The sentence re-rendered now reads: "The fool says in his heart, 'No, not here is no God.'"

Abstracting convolution, or removing double negative from the pericope, and the phrase reads: "No, here is God." Thus, the fool says in his/her heart: Here is God.

If "Here" is God, then it becomes more obvious why we cannot see the face of God. God is Here. Who sees Here? Not only that, but I recall that in the study of Logic,
The predicate of an affirmative proposition is regarded as having particular quantification, the predicate of a negative proposition, universal.
(--Aristotelian Syllogisms; after Raymond McCall, Basic Logic (Barnes & Noble, 1967) )
Is "God" or "Here" absolute or particular?

The words "Here" and "Now" are very big words. They contain all that is, everything, everywhere, with no exceptions. Everything is here; all time is now. It is for this ungraspable truth that I despair my attitude to the current situation of my country and its leaders. It is a religious question I face. Dick the Republican was right -- "Stay away from politics," he'd say. (Then he'd send a contribution to George W. Bush and receive back a signed photograph of the first couple.) He'd say: "Judgment, criticism, and negativity are your enemy -- avoid them." (Then he'd judge, criticize, and conclude "You're wrong!" when we'd talk. This is why I was so fond of my deceased friend.) He'd have excoriated the following:
I'm sure I'll reserve a very small moment in my life when I'll feel sorry for Mr. Bush, when I'll briefly give him the benefit of doubt and consider that he merely was mistaken, misleading, and miserably wrong.

But that will pass. Quickly.

In my six decades in this land I have never seen nor heard a more frustrating and infuriating man who'd been entrusted with public responsibility and service. I, as many, have been ashamed of his presidency, ashamed to be a citizen of a country whose leader invaded, murdered, destroyed, lied, undercut the constitution, mocked and denigrated any idea differing from his take on things, and, finally, a man who posed as some pious evangelical religious prophet doing God's will toward a flirtatious endtime of human history.

Absurd man, absurd administration, absurd political and religious ideology.

There is much to be forgiven as the United States limps home from hated violence with blood dripping behind, as the American people dully begin to realize what fools they've been played, and as buffoonery masquerading as media watchdoggy lechery collapses into some digital landfill to rot away.

I'm not up to the forgiveness. Such recalcitrance is bound to weigh heavy on my soul. It is a burden I'll have to willingly bear.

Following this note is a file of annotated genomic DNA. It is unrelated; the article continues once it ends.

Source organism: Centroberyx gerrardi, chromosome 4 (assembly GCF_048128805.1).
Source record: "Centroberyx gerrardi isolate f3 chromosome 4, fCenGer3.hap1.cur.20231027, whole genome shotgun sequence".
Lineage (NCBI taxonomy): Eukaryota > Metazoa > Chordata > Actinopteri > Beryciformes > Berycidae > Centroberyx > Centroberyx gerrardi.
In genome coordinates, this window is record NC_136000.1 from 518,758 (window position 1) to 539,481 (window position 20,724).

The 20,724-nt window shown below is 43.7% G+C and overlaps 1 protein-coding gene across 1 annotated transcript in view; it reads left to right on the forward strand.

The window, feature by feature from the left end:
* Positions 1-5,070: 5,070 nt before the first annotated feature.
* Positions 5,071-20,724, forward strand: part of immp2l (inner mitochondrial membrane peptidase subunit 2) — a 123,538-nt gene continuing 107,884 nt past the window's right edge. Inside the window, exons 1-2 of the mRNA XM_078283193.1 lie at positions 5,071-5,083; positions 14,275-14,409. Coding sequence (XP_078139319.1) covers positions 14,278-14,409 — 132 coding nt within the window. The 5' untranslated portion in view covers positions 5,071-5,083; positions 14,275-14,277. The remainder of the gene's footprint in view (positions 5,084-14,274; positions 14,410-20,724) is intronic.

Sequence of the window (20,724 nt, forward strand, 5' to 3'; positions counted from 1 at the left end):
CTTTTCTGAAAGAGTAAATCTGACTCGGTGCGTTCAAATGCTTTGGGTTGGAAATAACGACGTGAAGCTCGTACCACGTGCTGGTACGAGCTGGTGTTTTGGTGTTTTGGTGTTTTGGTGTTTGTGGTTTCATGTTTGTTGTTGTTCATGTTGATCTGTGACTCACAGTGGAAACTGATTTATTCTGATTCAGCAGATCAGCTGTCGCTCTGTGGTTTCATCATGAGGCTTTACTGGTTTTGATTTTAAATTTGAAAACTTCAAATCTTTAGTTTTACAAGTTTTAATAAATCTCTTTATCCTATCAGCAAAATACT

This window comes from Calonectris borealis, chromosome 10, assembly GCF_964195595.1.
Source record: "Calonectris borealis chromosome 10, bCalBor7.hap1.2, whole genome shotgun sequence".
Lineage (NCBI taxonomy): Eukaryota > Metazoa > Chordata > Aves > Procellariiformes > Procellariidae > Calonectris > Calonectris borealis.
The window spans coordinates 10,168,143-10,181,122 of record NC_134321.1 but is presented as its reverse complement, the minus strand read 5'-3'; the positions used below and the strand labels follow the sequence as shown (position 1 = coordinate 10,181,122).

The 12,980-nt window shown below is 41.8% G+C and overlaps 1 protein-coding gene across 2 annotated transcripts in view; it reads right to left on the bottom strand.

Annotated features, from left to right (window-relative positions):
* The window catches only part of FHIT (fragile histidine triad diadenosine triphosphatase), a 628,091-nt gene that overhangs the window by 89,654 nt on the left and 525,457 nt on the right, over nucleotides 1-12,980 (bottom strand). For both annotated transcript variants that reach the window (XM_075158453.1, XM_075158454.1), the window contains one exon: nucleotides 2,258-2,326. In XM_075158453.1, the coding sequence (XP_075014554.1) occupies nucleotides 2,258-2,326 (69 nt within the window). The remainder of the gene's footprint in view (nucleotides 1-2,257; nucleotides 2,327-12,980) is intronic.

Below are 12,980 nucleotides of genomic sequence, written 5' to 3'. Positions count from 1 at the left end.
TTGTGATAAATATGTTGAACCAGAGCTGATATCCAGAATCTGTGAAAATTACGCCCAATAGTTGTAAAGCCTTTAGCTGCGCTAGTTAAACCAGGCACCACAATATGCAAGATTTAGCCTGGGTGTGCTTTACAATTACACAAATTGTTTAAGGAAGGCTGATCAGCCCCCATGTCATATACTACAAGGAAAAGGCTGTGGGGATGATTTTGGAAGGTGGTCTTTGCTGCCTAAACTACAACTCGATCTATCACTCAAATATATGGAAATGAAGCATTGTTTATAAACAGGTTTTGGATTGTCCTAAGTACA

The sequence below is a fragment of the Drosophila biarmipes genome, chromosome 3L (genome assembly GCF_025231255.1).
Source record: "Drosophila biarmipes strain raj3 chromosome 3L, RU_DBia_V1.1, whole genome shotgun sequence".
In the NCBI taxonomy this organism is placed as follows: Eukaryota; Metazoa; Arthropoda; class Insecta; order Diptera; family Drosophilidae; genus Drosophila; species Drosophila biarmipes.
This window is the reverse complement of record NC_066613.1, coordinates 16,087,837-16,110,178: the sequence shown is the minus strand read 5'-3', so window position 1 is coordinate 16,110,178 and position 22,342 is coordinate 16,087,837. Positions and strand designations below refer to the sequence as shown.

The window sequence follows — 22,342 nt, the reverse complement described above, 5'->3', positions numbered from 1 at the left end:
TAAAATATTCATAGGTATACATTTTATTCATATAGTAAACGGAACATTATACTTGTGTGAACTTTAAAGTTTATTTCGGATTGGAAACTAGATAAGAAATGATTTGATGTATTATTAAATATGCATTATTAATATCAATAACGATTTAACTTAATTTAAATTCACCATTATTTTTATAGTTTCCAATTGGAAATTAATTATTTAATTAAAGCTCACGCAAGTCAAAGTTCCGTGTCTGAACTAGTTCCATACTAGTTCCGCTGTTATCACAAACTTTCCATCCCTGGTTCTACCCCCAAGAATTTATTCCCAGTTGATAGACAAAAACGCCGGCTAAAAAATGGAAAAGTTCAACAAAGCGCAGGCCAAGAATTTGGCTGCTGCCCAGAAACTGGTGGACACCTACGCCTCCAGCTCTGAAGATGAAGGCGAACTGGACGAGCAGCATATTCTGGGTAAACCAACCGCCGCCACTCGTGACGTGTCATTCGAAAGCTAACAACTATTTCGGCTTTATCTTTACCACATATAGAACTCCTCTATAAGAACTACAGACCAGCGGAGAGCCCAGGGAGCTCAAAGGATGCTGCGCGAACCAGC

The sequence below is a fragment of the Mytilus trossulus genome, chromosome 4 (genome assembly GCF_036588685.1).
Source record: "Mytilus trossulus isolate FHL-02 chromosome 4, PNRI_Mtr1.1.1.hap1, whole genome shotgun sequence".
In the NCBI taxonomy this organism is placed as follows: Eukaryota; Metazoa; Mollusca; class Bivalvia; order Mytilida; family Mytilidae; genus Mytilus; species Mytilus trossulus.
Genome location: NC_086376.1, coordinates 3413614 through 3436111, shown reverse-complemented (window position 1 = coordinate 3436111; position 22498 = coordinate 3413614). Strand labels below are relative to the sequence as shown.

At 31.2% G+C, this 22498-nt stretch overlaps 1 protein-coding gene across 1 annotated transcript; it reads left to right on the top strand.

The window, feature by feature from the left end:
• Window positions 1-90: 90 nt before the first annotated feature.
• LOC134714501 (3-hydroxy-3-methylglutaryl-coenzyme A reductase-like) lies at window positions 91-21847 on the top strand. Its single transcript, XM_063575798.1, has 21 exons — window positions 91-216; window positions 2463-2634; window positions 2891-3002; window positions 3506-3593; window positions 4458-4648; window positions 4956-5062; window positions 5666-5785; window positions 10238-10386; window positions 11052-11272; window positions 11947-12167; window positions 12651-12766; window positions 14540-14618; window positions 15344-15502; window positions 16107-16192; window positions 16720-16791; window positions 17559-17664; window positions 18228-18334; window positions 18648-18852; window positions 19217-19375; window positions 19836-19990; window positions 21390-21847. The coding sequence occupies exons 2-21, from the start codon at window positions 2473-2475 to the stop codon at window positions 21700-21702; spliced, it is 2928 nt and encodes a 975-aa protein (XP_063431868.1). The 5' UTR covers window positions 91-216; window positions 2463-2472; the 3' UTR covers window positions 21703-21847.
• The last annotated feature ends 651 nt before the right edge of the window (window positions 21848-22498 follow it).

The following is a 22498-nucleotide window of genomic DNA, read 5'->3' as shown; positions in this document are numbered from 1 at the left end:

(--Posted as response to: Sorry, Mr. President, But Your Legacy Is More Awful Than You Think, a piece by Bob Cesca, Huffington Post, Posted June 11, 2008 | 04:57 PM (EST))
And he'd be right. The inability to forgive, even in the context of recent disgrace, is missing the point of Here and Now.

What is most difficult to discern is the possibility that all of it extends anywhere in space or time; the disgrace and the anger, the reluctant prayer and the uncertainty there is any hearing of prayer -- that all of it is of God.

And that God is, whatever not else, poet -- which clarifies everything and nothing.

Some words about Ted Kooser point this out:
Website photos of Kooser typically depict him relaxing in a broad, wooden Adirondack chair or smiling affably in a checkered shirt and jeans. But there’s no mistaking the clear, steady gaze of someone who has spent his life observing the smallest of life’s details—and distilling them for meaning. From a jar of buttons to dishwater, from birthdays to book clubs, Kooser ponders those daily moments many would consider hardly worth writing about. He insists these are the very moments that do matter—small pieces of daily living that define us and connect us as human beings.

"I think a poem is the record of a discovery," he explains. "It can be a discovery in the world or in the process of writing. You record it as poet and the reader participates in that occasion of discovery.

"I do think attention span has been affected by the pace and nature of contemporary life, but you can train people to pay attention to detail. Get in the present moment and quit thinking about what happened yesterday and what’s going to happen tomorrow. Try to notice what’s going on. The detail is what makes your experiences unique."

(--Published September 2006: A Poet for the People, U.S. poet laureate brings his down-to-earth observations to Hawai‘i, by Libby Young, in
I'm pretty much a fool. No experience, and no thinking, serves to clarify this poet we call God, much more all entailed herein. No matter how much I look, I do not see God. That's because God is not "there" to see.



I continue a fool's blind unseeing prayer. Often mistakenly asking for something else or to be somewhere else -- I'll continue to receive the only response prayer has silently given:
"I am here; I am with you; There is no other."
And as though God came from some New York bohemian literary cafe, I hear:
"Stop worrying and stop wanting. Drop the drama! It'll all be fine! Try not to think about it. Now, play the game, pass the cards; whose turn is it to deal? And what's the gig?"
A woman in a talk says the following:
"Happiness, and peace, and love is your nature. But the nature of the mind is acquisition and rejection."
(--Gangaji, Satsang -- the ungraspable offering)
I throw in my hand. There's nothing there. My mind is thrown in as well -- nothing there.

I'll think about what Richard said. I'll think about what Gangaji said. I'll think about what the Psalmist said.

I'll sit, as a fool, with What-Is-Here.

(In the dark, as usual.)

Sunday, June 15, 2008

When solitude asks quarter, it must be given.
In all things be a master
Of what you do and say and think.
Be free.
Are you quiet? Quieten your body.
Quieten your mind.
By your own efforts
Waken yourself, watch,
And live joyfully.
Follow the truth of the way.
Reflect upon it.
Make it your own.
Live it.
It will always sustain you.

(-- Buddha, from the Dhammapada)
When change is requested, give it good sense.
You received without charge, give without charge.
(--Matthew 10:8)
Poverty loosens all resources.

Pay it out.